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Digital Literacy Is at the Heart of a Thriving Smart City

During the Smart Cities Conference in Kansas City, Mo., earlier this week, thought leaders broke down the issues facing technology deployments and the importance of bringing constituents along for the ride.

The path forward for smart cities is not without its obstacles and challenges, many of them far removed from the worlds of tech, and instead more linked to the societal, political and financial factors.

Kimberly LaGrue, chief information officer in New Orleans, recalled a community event when one resident said, “I don’t have a computer. I don’t use any of that stuff.” LaGrue shared the experience during a panel discussion at the Smart Cities Connect Conference in Kansas City, Mo., March 27.

“I asked her another question and she went to her phone,” LaGrue added.

“She didn’t even understand that her phone was a tool for digital literacy. That the Internet on her phone was the same as Internet in her house,” she went on, underscoring the growing need to educate residents about the many ways technology is serving the city.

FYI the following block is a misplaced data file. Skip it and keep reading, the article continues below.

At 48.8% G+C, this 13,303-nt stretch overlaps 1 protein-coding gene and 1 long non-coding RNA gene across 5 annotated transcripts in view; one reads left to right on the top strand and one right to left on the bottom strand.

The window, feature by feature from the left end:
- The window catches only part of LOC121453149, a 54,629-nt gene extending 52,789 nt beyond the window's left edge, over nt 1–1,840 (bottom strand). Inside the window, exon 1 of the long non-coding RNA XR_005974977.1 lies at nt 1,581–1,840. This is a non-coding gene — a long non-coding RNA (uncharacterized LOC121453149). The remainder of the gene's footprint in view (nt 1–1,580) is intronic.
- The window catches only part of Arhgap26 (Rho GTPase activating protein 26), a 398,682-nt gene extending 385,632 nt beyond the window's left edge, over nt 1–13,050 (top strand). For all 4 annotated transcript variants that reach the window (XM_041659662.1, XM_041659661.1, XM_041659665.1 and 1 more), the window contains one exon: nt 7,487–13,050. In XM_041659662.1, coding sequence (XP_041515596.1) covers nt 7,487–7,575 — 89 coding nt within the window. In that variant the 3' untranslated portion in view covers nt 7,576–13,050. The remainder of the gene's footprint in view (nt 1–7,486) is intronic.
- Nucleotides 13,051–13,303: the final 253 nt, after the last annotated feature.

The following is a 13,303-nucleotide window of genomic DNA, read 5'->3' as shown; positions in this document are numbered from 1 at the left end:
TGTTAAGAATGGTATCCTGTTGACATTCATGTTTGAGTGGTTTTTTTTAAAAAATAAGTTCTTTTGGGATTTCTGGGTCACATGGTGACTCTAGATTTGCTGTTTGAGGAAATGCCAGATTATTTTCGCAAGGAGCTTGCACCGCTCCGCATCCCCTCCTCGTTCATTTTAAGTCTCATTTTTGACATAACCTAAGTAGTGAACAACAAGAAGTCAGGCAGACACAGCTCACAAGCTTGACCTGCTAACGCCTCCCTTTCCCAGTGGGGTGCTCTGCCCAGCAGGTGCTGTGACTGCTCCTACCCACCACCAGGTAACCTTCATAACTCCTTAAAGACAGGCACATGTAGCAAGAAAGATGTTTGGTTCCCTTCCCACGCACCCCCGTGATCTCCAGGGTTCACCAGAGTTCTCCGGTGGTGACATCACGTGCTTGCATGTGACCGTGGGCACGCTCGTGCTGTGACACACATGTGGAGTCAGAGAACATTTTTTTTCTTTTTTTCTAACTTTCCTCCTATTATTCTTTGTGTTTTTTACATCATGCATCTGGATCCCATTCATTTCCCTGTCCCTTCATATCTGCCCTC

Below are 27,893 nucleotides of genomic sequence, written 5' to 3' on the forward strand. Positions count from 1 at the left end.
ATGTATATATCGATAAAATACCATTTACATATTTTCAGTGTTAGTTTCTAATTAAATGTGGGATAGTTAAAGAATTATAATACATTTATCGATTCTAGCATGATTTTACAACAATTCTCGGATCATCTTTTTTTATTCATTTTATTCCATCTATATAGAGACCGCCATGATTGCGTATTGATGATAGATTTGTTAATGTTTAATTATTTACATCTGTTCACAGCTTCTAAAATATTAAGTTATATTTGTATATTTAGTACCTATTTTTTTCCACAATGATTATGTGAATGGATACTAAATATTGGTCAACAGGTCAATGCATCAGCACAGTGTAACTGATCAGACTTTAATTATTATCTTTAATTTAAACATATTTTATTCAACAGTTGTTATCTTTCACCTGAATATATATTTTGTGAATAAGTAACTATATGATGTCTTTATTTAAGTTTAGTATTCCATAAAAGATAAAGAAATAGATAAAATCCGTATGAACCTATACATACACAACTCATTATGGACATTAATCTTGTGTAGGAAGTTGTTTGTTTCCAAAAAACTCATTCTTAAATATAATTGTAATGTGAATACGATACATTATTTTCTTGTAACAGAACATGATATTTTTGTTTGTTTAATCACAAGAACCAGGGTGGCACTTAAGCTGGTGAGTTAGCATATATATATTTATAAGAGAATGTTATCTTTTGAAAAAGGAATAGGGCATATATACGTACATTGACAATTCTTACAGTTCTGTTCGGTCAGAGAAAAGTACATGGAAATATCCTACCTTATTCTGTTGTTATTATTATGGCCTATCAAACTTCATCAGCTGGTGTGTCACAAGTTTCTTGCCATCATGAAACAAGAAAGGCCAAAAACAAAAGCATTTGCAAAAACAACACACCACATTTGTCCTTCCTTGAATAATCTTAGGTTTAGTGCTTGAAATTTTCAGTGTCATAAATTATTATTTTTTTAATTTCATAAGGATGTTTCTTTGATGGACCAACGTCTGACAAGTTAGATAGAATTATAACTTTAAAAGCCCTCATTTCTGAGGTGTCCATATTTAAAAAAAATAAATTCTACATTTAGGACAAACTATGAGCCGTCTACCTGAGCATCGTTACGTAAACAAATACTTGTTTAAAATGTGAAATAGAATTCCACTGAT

Since then, New Orleans has launched initiatives like a program called Tech Goes Home, as well as a digital equity challenge to close the digital divide that often leaves those without technological knowledge behind.

Understanding and overcoming the digital divide is an issue officials in other cities explore as well, said Girish Ramachandran, Dallas' chief technology architect.

“If there’s public Wi-Fi out there, do people even know how to access public Wi-Fi?” Ramachandran asked. “Do they have the devices needed to access public Wi-Fi as opposed to just deploying a solution and then saying, ‘Great, now go use it’?”

San Francisco holds classes that focus on using the Internet for job searches and other information like college programs. The idea is to go beyond simply putting a tool out in the world; it hinges on fostering its use for the greater public good.

“Essentially, what we’ve done is we’ve created a place where there’s plenty of computers, they’re attached to the Internet, so they come do the training and go back to their home and kind of apply what they’ve learned,” said Nina D’Amato, chief of staff for the City and County of San Francisco Technology Department. 

The panelists also zeroed in on some of the peripheral issues that must be addressed as cities become smarter, more data-driven and more network dependent. In the end, they warned, residents can’t be left behind in the process.

“We have to help our citizens understand why the information is important,” said LaGrue. “And if technology is as much of a demon as it is an asset, if data is as much of a demon as it is an asset to them, then we’ve got to fix that.”

Skip Descant writes about smart cities, the Internet of Things, transportation and other areas. He spent more than 12 years reporting for daily newspapers in Mississippi, Arkansas, Louisiana and California. He lives in downtown Sacramento.
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